The internet informs me that the Rush album Fly By Night arrived on this day in 1975, so let's make the title cut today's intro tune. . .
George David Banks, a top White House adviser on international climate and energy, resigned this week, an administration source confirmed with my Axios colleague Amy Harder after Politico first reported it.
Why it matters: Banks has been one of the key figures in the administration's efforts to find its posture on climate while promoting fossil fuels.
To be sure: Nobody was confusing Banks, previously with the conservative American Council on Capital Formation, with a Greenpeace activist. But, he represented a moderating voice in the administration.
What's next: World Resources Institute's Andrew Light tells Axios that Banks "brought a keen and critical eye to this administration’s energy and climate policy." Light, a State Department climate aide under President Obama, says:
"I think that he well understood this administration’s priorities — especially when it came to their fossil fuel strategy — as well as a clear understanding of what it meant to put the United States on the other side of an overwhelming international concern and response to the impacts of climate change."
"He will be a hard act to follow. In the meantime, Paris will remain an open question in nearly every international meeting of consequence the President walks into. We’ll see if they are able to put someone in that position who can keep so many balls in the air at once as Dave was able to manage."
State of the market: Crude oil prices rose yesterday after U.S. stockpile data showed a smaller-than-expected rise.
Saudi-Russia alliance: A couple of news items show the relationship between Russia and Saudi Arabia extends beyond the output-limiting agreement...
LNG: The Houston Chronicle has a big picture look at the state of the growing U.S. industry, as it reports from the S&P Global Platts annual conference there:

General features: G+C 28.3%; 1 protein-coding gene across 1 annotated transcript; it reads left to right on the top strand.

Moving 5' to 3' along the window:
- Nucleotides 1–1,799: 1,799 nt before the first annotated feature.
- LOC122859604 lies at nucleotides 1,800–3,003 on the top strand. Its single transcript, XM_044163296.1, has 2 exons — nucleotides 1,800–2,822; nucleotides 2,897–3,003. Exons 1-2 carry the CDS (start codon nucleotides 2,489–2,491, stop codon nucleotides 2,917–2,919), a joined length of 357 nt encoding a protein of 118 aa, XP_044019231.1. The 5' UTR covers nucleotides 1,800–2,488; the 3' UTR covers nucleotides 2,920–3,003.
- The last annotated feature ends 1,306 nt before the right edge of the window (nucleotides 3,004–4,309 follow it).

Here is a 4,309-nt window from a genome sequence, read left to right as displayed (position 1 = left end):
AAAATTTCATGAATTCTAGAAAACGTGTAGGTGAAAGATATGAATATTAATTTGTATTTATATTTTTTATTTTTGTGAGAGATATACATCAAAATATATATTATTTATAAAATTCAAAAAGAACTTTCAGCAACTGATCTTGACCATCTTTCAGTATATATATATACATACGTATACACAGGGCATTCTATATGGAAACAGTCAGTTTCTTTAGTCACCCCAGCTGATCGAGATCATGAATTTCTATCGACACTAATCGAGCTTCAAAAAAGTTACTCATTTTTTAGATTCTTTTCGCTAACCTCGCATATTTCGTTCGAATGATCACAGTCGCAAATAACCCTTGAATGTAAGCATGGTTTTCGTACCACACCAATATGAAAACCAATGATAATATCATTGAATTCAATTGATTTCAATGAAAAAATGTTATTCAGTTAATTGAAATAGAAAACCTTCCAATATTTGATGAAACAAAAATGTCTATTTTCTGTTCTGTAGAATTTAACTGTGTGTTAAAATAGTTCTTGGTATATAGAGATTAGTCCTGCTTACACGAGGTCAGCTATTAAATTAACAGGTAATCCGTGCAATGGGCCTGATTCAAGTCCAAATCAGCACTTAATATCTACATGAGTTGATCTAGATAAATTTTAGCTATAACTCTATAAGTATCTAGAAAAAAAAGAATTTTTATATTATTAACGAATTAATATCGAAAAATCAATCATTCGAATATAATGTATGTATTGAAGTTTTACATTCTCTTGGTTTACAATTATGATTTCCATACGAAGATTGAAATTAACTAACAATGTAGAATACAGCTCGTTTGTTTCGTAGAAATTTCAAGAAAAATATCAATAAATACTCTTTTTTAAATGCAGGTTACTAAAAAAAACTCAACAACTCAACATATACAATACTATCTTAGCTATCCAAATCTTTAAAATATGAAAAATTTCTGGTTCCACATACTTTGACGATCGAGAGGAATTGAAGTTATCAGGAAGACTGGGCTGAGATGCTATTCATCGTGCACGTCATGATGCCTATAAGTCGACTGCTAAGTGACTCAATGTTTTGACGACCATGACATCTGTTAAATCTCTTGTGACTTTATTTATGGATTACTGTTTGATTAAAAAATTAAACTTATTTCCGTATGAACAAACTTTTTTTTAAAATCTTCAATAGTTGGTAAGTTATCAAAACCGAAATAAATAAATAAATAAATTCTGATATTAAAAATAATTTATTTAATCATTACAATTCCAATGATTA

"The U.S. is soon expected to become a dominant player in the global market for liquefied natural gas as Gulf Coast companies build massive terminals to serve overseas markets and the federal government considers looser regulations for small-scale exports closer to home."
Under the hood: A deeply reported Financial Times piece provides new details about British inventor James Dyson's multi-billion dollar bid to enter the electric vehicle market with a car launched in 2020 or 2021.
Why it matters: Dyson is a hugely successful entrepreneur, so his EV initiative can't be ignored when the innovation and market-share battle is pretty open.
The details: The company is initially planning three vehicles. The first, which will have a relatively small production run, will "establish a route to market, a supply chain and a potential customer base," FT reports.
Reality check: The story says that despite his efforts to develop solid state batteries, the first car may use conventional lithium ion, though Dyson won't confirm this. He hopes subsequent models will use solid state technology, which hold the promise of more energy-rich batteries, FT reports.